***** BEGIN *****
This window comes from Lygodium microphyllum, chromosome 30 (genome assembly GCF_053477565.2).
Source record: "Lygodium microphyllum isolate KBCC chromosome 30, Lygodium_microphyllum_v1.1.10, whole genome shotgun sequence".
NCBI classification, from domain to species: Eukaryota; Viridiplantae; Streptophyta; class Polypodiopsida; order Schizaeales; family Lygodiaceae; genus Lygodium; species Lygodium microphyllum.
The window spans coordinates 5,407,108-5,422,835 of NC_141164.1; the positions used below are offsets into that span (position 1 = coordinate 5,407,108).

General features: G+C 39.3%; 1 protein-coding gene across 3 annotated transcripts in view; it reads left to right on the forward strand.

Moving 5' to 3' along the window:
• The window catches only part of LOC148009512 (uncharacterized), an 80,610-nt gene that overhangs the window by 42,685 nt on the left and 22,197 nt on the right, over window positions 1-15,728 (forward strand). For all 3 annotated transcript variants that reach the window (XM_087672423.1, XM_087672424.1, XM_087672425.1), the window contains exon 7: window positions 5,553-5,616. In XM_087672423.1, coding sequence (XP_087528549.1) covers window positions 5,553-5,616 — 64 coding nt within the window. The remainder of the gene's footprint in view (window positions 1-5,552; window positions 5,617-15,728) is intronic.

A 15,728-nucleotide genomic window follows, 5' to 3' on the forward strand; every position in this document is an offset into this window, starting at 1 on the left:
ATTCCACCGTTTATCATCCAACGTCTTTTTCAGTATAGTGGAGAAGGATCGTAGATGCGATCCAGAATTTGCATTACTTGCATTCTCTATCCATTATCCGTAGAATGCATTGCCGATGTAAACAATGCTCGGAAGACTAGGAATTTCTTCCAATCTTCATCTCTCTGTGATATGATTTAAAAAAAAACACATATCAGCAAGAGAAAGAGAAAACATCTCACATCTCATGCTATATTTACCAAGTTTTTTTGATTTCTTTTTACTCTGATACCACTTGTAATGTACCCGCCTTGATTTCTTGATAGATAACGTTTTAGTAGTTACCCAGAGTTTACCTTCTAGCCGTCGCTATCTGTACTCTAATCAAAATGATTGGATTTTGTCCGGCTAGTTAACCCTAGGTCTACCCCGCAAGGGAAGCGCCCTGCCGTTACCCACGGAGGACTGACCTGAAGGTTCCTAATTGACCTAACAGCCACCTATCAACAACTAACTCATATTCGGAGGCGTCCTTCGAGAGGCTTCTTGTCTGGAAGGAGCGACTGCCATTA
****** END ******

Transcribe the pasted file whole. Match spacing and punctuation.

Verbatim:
This window comes from Lygodium microphyllum, chromosome 30 (genome assembly GCF_053477565.2).
Source record: "Lygodium microphyllum isolate KBCC chromosome 30, Lygodium_microphyllum_v1.1.10, whole genome shotgun sequence".
NCBI classification, from domain to species: Eukaryota; Viridiplantae; Streptophyta; class Polypodiopsida; order Schizaeales; family Lygodiaceae; genus Lygodium; species Lygodium microphyllum.
The window spans coordinates 5,407,108-5,422,835 of NC_141164.1; the positions used below are offsets into that span (position 1 = coordinate 5,407,108).

General features: G+C 39.3%; 1 protein-coding gene across 3 annotated transcripts in view; it reads left to right on the forward strand.

Moving 5' to 3' along the window:
• The window catches only part of LOC148009512 (uncharacterized), an 80,610-nt gene that overhangs the window by 42,685 nt on the left and 22,197 nt on the right, over window positions 1-15,728 (forward strand). For all 3 annotated transcript variants that reach the window (XM_087672423.1, XM_087672424.1, XM_087672425.1), the window contains exon 7: window positions 5,553-5,616. In XM_087672423.1, coding sequence (XP_087528549.1) covers window positions 5,553-5,616 — 64 coding nt within the window. The remainder of the gene's footprint in view (window positions 1-5,552; window positions 5,617-15,728) is intronic.

A 15,728-nucleotide genomic window follows, 5' to 3' on the forward strand; every position in this document is an offset into this window, starting at 1 on the left:
ATTCCACCGTTTATCATCCAACGTCTTTTTCAGTATAGTGGAGAAGGATCGTAGATGCGATCCAGAATTTGCATTACTTGCATTCTCTATCCATTATCCGTAGAATGCATTGCCGATGTAAACAATGCTCGGAAGACTAGGAATTTCTTCCAATCTTCATCTCTCTGTGATATGATTTAAAAAAAAACACATATCAGCAAGAGAAAGAGAAAACATCTCACATCTCATGCTATATTTACCAAGTTTTTTTGATTTCTTTTTACTCTGATACCACTTGTAATGTACCCGCCTTGATTTCTTGATAGATAACGTTTTAGTAGTTACCCAGAGTTTACCTTCTAGCCGTCGCTATCTGTACTCTAATCAAAATGATTGGATTTTGTCCGGCTAGTTAACCCTAGGTCTACCCCGCAAGGGAAGCGCCCTGCCGTTACCCACGGAGGACTGACCTGAAGGTTCCTAATTGACCTAACAGCCACCTATCAACAACTAACTCATATTCGGAGGCGTCCTTCGAGAGGCTTCTTGTCTGGAAGGAGCGACTGCCATTA